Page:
“Bene diagnoscitur, bene curatur” – Good diagnosis – good treatment
This Latin proverb is still relevant today. Without a good diagnosis, there is no good treatment. This is precisely the dilemma with fibromyalgia.
There is no diagnostic test yet that positively confirms a fibromyalgia diagnosis, and the symptoms are often diffuse. Many disorders present with very similar symptoms as fibromyalgia, e.g. chronic fatigue syndrome, chronic infections (Hepatitis B or C, Lyme disease, EBV), SLE, rheumatoid arthritis (RA) to name just a few. Those other disorders need to be ruled out BEFORE a fibromyalgia diagnosis can be made affirmatively. Patients with fibromyalgia are diagnosed by a process of elimination.
Fibromyalgia most often affects young or middle-aged females. Widespread pain is the main symptom. It might be accompanied by fatigue, insomnia, depression, anxiety, cognitive difficulties (known as fibromyalgia fog). All those symptoms significantly impair the patient’s daily life.
Etiology (Cause/Origin) of Fibromyalgia
Unfortunately unknown. So far, there are hypotheses only. Researchers discovered links between the levels of certain neurotransmitters and symptoms of fibromyalgia. Neurotransmitters are chemicals that transfer signals between cells.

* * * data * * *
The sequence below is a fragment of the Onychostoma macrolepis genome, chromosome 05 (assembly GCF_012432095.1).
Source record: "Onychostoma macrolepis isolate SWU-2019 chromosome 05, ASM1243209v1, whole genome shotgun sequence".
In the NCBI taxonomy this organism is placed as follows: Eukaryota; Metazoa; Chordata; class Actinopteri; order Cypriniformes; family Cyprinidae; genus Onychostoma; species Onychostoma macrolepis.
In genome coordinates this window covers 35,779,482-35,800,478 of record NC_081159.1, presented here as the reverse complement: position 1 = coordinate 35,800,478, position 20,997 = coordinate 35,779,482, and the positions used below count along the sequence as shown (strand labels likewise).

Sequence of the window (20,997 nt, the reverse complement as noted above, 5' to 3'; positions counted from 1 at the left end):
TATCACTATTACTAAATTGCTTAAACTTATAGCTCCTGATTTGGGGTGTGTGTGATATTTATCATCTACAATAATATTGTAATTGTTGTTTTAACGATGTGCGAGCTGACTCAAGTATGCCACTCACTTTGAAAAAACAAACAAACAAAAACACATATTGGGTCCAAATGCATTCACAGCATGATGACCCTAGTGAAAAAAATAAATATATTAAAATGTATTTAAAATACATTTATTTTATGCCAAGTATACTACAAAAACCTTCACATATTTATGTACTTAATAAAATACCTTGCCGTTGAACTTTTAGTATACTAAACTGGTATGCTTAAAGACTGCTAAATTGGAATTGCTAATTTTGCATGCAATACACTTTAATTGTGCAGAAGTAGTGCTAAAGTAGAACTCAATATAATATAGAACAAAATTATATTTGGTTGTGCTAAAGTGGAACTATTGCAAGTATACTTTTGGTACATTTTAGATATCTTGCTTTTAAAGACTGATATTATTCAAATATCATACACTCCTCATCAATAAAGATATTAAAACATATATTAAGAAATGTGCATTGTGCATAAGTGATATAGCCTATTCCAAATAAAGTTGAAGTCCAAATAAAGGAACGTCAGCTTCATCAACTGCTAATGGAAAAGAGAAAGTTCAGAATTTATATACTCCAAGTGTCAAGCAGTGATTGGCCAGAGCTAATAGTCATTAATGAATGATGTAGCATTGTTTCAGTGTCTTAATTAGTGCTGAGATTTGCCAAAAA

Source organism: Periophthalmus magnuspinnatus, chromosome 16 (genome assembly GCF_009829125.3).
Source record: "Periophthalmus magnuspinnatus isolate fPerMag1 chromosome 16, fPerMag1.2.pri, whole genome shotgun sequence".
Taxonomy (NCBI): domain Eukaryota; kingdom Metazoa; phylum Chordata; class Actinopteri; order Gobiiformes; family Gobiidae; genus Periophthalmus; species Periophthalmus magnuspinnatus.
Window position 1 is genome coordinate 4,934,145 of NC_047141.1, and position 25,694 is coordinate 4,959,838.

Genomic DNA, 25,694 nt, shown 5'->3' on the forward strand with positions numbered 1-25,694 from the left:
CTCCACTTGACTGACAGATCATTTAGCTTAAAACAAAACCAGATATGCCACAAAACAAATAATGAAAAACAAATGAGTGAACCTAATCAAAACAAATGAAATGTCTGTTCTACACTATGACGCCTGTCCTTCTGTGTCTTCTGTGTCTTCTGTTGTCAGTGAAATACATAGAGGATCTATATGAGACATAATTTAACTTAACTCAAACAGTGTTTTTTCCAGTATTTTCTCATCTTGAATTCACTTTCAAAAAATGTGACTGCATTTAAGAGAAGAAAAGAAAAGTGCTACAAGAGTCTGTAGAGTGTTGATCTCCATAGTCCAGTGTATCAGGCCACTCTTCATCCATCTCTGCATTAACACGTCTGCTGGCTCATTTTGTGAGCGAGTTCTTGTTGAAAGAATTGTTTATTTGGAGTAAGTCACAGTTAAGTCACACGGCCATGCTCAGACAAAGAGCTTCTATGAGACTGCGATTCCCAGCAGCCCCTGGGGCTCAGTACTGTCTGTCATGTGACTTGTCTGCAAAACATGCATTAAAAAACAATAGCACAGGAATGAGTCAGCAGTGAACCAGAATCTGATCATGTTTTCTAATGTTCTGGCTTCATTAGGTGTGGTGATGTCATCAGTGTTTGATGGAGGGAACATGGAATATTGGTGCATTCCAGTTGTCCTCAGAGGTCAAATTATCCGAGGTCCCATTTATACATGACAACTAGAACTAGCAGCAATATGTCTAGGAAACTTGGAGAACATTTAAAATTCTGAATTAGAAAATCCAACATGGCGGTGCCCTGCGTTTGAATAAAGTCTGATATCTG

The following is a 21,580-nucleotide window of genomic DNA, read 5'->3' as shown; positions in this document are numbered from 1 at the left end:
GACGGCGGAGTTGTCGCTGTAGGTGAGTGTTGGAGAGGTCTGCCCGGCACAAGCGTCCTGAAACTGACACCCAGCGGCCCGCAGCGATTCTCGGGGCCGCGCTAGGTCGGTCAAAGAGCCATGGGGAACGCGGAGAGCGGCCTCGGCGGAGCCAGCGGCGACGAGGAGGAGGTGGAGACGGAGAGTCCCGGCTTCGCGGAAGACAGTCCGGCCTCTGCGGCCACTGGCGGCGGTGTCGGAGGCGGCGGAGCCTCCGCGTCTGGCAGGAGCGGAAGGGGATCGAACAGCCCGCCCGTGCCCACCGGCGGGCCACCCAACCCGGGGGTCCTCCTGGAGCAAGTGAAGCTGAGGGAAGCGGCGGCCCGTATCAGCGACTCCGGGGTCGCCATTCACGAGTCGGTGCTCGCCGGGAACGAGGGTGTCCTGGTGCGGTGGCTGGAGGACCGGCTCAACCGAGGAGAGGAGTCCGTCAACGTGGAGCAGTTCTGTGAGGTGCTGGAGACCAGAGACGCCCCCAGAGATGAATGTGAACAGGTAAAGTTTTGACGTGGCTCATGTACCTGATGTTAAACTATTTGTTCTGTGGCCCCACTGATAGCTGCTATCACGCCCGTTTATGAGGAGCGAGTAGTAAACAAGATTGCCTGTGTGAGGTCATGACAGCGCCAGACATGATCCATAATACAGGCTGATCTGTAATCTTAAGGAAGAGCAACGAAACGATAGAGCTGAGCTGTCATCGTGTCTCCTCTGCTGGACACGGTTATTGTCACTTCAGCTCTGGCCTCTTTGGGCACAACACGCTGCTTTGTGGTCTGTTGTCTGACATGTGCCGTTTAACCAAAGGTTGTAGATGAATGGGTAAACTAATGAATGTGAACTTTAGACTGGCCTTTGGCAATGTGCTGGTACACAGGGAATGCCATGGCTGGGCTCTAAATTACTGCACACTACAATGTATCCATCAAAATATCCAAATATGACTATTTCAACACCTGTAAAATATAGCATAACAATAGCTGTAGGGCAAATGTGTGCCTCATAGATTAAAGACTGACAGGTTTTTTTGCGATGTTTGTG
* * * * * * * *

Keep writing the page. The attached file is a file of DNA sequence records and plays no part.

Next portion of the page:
One type of neurotransmitter is called Substance P. One of its functions is to transmit pain sensation to the brain. Studies show that patients with fibromyalgia have elevated levels of Substance P in the spinal fluid, serum, and soft tissue.
Serotonin (5-hydroxytryptamine) transfers messages between different areas of the brain. Serotonin regulates the mood, sleep, appetite, memory, and libido. Serotonin levels are lower in patients with fibromyalgia.
The “hypothalamus-pituitary-adrenal axis” is part of our hormone system in which researchers noticed abnormalities in fibromyalgia patients. It regulates our physical response to stress as well as sleep and mood.
Researchers found that about one-third of fibromyalgia patients also have low levels of growth hormone. That would be another hormone system involved in the pathogenesis of fibromyalgia.
All the above findings have been connected to patients that have fibromyalgia. Unfortunately, it is unclear if the changes in neurotransmitters and hormones are the causes of the outbreak of fibromyalgia OR if they are part of the development of the disease (it’s something of a chicken and the egg debate).